Simone Biles and St. Paul: Expectations vs. outcomes

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Key points:

 • Olympian Simone Biles and St. Paul excelled while coping with unseen challenges.

 • Their experiences hold lessons for us about how we set expectations – and how we react when the results are unexpected.


Rich Peck. Photo by Kathleen Barry, UM News. 
Rich Peck.
Photo by Kathleen Barry, UM News.

If you read any of the predictions about Simone Biles’ expected finishes in the Olympics, you would have been certain the GOAT (greatest of all time) would receive gold in two or more events.

She had an unblemished record and the support of teammates and coaches. In the 2016 Summer Olympics in Rio de Janeiro, Biles won individual gold medals in the all-around, vault and floor.

Expectations were high, but she only received a bronze on the balance beam.

The talented gymnast says she experienced “the twisties,” a phenomenon in which gymnasts lose the ability to keep track of their bodies at high speed.

Had we been present before St. Paul ventured to Athens, we would have heard high expectations regarding the possibility of his establishing a church in that home of the Olympics.

Paul had what we today might call a golden-buzzer opportunity on America’s Got Talent.

He was invited to speak at the Areopagus on Mars Hill, the central meeting place where philosophy, religion and law were discussed. It was where Athenians and foreigners “spent their time in nothing else but to tell or hear some new thing” (Acts 17:21).

What an opportunity!                              

Well used to hearing about gods and goddesses, Paul was introduced as a person who would tell about the god, Jesus, and the goddess, Resurrection.

Commentaries

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Paul does not experience the twisties. He knows exactly where he is.

A less talented preacher would have begun with a condemnation of the idols erected on the hill. Instead, Paul compliments them by noting they were all “very religious.” He says he noticed an altar to an “unknown god.” He uses that idol to say he wants to introduce them to the God for whom the statue was built. He proceeds to tell them about God as the creator and explains the closeness of God and their need to repent of their rebellion against Him. Paul concludes his sermon by introducing them to Jesus Christ, whom God had raised from the dead.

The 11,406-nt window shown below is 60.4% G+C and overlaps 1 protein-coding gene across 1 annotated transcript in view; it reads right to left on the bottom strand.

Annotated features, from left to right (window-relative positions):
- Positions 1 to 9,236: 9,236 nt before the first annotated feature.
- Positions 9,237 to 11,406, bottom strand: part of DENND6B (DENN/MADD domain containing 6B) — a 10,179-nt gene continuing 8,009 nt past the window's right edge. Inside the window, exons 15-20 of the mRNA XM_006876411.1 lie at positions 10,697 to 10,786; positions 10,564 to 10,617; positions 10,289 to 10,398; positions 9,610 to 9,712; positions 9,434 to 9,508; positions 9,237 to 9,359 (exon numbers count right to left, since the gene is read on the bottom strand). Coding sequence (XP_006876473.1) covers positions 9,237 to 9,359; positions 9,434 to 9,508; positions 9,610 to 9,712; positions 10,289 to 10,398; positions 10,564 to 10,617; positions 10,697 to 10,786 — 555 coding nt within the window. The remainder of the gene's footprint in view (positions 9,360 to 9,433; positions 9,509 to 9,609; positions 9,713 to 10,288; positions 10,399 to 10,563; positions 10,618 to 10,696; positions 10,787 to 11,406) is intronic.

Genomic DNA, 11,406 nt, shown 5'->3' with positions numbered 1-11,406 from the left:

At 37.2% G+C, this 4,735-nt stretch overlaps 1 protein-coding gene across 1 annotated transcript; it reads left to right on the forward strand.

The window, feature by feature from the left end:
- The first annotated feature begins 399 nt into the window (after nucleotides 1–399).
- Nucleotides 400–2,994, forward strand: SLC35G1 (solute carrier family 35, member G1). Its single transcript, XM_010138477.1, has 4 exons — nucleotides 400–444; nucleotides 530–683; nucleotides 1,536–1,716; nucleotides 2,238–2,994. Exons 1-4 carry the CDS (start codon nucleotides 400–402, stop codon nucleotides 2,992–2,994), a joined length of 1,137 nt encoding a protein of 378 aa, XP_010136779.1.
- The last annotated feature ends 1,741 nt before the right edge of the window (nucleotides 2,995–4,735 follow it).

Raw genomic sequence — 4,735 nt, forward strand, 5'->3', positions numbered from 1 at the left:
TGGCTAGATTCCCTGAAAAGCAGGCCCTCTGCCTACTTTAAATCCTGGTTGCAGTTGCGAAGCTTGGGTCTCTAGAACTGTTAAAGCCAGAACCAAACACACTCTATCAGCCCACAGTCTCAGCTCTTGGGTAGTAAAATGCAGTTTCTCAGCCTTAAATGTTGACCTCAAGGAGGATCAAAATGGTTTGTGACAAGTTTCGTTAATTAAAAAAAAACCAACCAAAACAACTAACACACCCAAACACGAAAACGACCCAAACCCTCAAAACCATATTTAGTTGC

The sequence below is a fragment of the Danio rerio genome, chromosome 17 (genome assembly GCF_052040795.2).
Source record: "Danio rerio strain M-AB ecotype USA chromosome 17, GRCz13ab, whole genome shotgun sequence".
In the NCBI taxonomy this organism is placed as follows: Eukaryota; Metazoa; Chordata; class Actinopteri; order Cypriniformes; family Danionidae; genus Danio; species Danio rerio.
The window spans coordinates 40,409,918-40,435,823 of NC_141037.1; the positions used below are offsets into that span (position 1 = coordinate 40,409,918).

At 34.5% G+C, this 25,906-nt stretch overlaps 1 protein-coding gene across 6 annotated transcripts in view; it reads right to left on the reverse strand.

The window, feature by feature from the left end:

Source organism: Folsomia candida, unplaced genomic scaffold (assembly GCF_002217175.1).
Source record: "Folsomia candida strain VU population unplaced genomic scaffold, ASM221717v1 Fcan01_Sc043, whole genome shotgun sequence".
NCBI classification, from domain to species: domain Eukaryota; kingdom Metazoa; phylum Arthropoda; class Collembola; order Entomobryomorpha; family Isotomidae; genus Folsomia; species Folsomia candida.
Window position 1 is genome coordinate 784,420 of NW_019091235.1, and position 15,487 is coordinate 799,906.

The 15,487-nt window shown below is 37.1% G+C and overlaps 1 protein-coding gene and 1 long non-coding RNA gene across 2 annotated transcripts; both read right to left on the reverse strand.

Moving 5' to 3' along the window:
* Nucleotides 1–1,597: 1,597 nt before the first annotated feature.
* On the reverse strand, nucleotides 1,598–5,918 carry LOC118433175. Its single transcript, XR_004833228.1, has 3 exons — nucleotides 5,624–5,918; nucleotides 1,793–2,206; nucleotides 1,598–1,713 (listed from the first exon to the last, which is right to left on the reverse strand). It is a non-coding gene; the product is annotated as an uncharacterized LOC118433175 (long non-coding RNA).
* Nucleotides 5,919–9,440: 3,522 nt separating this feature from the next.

The result?

At best, a bronze medal. Only a few believed and unlike previous occasions, he did not establish a church in that city.

The New Testament contains no letter from Paul to the Church of Athens and there is no Book of Athenians.

Hundreds of scholars have debated the reasons for Paul’s failure. They can find fault with neither his performance nor his opportunity.

The fault rests with the audience.

The Athenians were so used to debating academic issues, they treated Paul’s message as just another academic exercise.

Perhaps they viewed him as a foreigner with an unfamiliar accent and unusual dress. He was not part of their group and was not a graduate of the University of Athens.

They never allowed his message to touch their hearts.

As the Athenians, we are likely to dismiss the message when the messenger comes from someone outside our familiar group.

Perhaps we need to guard ourselves against the same prejudices as the Athenians. We need to be cautious about how we judge people from outside our communities.

We need to avoid the twisties by opening our hearts and minds to people from other cultures, and to allow their messages to touch our hearts.

Both Paul and Simone were coping with unseen factors. They both taught us to look beyond the surface level and to adjust our expectations.

Perhaps we need to forgive ourselves when we fail to meet expectations.

We are in good company.

Peck is director of communication for United Methodist Men in Nashville, Tennessee.

News media contact: Tim Tanton or Joey Butler at (615) 742-5470 or [email protected]. To read more United Methodist news, subscribe to the free Daily or Weekly Digests.


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